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The Latest on Greater College Park

City, County, University Leaders Gather to Talk Economic Development, Quantum Ecosystem, Purple Line

By Maryland Today Staff

two guys sit on a stage and talk in front of an audience

UMD President Darryll J. Pines discusses Greater College Park, the quantum ecosystem and COVID-19 with Washington Business Journal publisher Alex Orfinger on Thursday.

Photos by John T. Consoli

Eight years after launching a grand vision to reimagine how a university and a city can work together to strengthen their shared community, local leaders and University of Maryland administrators gathered Thursday for a broad-ranging discussion of dynamic projects and objectives—completed, under way and in the planning stages—in and around College Park.

The Hotel at the University of Maryland, one of the anchors of Greater College Park, was the latest stop for The Washington Business Journal’s “On the Road” series, which hosts in-depth conversations in locations of dynamic growth around the region.

The $2 billion public-private partnership has revitalized the Baltimore Avenue corridor and communities surrounding UMD with new businesses and retail, expanded housing options and better transportation infrastructure.

The event kicked off with a chat featuring UMD President Darryll J. Pines and WBJ publisher Alex Orfinger. In it, Pines described plans to build on UMD’s research and federal partnerships to nurture a “quantum ecosystem” featuring a growing number of locally based firms engineering technology breakthroughs around a branch of physics that deals with matter at the smallest scales.

The No. 1 example, he said, is the quantum computing firm IonQ, which employs 200 people in UMD’s Discovery District, a 150-acre research park and hub for innovation and entrepreneurship.

“We’re at the emerging fringes of a new industry, and if everything goes well, it’ll explode,” Pines said, describing the state of Maryland’s commitment to translating science from universities and federal labs into economic growth in the model of California’s Bay Area and Boston.

In the panel discussion that followed, community leaders lamented delays to—but expressed enthusiasm for—the state’s light-rail Purple Line, which will extend 16 miles from Bethesda to New Carrollton, with five stops on or near the university.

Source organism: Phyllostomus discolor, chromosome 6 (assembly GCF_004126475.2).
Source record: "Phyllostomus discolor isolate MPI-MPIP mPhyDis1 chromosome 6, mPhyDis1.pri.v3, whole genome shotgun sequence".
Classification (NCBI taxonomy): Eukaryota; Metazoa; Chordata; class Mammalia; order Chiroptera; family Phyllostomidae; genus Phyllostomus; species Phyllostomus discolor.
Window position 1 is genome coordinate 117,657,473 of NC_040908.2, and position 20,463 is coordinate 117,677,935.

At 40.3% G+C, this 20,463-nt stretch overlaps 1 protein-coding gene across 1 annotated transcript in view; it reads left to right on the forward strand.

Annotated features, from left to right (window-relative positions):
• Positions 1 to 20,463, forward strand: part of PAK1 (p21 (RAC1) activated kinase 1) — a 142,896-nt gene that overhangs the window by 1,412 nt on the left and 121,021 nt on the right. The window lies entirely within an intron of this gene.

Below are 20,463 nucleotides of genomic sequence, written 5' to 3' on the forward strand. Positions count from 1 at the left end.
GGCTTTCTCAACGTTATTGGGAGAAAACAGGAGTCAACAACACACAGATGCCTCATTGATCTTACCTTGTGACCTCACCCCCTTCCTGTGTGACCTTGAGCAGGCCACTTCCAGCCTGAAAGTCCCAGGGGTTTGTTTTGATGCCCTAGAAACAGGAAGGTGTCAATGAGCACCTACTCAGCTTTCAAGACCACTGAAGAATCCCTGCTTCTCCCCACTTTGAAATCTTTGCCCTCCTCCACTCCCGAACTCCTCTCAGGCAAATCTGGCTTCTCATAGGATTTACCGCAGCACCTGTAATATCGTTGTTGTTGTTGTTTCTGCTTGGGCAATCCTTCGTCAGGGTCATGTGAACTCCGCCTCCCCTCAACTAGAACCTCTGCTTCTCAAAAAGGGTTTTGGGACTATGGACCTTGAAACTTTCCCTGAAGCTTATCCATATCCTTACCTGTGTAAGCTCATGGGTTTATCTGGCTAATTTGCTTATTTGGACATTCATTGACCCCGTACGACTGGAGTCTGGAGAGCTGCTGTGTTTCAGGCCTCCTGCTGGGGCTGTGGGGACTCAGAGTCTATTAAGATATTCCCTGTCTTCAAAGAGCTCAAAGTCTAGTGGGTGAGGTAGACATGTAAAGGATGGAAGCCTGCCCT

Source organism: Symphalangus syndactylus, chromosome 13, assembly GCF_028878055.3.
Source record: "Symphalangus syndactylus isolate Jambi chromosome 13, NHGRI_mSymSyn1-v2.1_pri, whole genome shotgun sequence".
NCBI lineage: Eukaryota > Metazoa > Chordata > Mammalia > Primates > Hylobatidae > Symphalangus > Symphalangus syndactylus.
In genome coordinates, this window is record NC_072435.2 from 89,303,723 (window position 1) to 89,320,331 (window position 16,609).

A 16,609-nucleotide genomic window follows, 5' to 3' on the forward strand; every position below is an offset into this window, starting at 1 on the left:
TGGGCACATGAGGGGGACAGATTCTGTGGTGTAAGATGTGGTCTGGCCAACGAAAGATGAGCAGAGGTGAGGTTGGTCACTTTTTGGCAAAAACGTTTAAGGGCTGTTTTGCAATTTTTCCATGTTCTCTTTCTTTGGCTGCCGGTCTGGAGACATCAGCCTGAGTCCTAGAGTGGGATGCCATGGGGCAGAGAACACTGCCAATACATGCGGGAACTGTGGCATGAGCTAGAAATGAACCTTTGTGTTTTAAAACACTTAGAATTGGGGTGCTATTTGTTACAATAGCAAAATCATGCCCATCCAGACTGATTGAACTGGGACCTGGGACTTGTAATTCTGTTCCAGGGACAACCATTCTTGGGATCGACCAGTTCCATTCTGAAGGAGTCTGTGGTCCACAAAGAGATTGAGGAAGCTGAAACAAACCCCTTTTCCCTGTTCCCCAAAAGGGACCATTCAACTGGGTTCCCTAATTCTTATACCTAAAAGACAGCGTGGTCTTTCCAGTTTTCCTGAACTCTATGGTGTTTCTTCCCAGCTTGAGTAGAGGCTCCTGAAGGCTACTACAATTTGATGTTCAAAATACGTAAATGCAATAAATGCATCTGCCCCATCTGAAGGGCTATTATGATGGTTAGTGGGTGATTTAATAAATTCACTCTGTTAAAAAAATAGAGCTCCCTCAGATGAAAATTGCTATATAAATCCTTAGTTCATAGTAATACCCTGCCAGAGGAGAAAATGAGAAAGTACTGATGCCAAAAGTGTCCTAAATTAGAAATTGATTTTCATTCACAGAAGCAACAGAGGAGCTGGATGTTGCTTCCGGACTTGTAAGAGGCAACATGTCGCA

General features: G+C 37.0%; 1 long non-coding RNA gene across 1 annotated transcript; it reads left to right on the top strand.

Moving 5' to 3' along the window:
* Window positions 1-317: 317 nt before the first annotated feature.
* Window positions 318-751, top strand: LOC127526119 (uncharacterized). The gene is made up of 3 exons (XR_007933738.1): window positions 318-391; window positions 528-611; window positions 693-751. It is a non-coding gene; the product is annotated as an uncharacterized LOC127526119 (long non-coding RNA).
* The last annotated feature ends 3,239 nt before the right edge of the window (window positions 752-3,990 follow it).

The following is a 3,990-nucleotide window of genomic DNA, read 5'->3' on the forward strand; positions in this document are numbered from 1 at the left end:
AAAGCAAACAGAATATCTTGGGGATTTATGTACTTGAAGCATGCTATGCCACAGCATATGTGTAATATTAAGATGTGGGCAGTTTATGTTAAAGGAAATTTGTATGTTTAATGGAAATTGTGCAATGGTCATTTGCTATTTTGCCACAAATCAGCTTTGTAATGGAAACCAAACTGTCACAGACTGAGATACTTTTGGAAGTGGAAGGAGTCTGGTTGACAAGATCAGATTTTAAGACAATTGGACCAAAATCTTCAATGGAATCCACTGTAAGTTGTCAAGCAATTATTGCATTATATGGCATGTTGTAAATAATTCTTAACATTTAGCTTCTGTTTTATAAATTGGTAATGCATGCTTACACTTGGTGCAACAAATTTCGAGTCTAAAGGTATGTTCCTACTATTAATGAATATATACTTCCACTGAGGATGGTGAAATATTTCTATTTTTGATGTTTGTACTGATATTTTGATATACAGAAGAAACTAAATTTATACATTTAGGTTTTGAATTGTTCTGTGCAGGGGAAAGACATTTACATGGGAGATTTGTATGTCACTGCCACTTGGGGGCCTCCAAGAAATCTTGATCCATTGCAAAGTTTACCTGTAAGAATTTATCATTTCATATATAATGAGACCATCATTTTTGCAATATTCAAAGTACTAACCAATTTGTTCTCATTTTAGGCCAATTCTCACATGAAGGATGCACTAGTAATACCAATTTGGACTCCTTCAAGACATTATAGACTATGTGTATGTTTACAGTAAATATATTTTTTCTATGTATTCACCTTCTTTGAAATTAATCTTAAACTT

“There's a light at the end of the tunnel,” said one of the panelists, Ken Ulman, president of the Terrapin Development Company and the university’s chief strategy officer for economic development. (The others were David Iannucci, president and CEO of Prince George’s County Economic Development Corp.; Kenneth Young, College Park city manager; and Susan Whitney, District 2 city council member.)

five people sit on a stage and talk
Ken Ulman (second from right), president of the Terrapin Development Company and the university’s chief strategy officer for economic development, talks with other panelists Thursday.

As tracks extend across campus in anticipation of the transit line’s scheduled completion in 2027, the benefit it will bring to the campus and the region are becoming clearer, he said. The Aviation Landing mixed-use project next to the College Park Airport and across from the College Park Metro station, for example, is tied closely to the promise of easy mobility and economic development the nearby Purple Line should bring.

“As people see the Purple Line (construction progressing), they say, ‘Wow, look at what this area is about to become,’” Ulman said.

Here are some other recent developments in Greater College Park:

  • New student housing opened this fall at Hub College Park, the Standard at College Park and Aspen Heights College Park this fall.
  • Little Blue Menu, which offers Chick-fil-A favorites as well as options like wings and burgers, opened for carryout and delivery on the former site of Applebee’s.
  • The Old Leonardtown apartment community was demolished to make space for new graduate student housing.
  • Shop Made in Maryland—which will sell art, jewelry and other goods produced by in-state artists and designers and host classes and offer training for artisans to grow their business—and Dog Haus Biergarten—known for its hot dogs, sausages, burgers and beer—are slated to open this fall in the new College Park City Hall building.
  • Aster College Park, a mixed-use community featuring nearly 400 residential units and retail like Trader Joe’s, plans to add other retailers like Arepa Zone, Bandit Taco and Inspire Nails in the coming months.
  • Atworth, which will feature 451 apartments and retail adjacent to the College Park Metro station, is almost finished ahead of a planned Spring 2024 opening.
  • Construction continues on Union on Knox, which will include apartments for nearly 800 students and 21,000 square feet of retail. The project, along with a new outdoor park area near UMD’s south gate, are slated for a Fall 2024 opening.

    Maryland Today is produced by the Office of Marketing and Communications for the University of Maryland community on weekdays during the academic year, except for university holidays.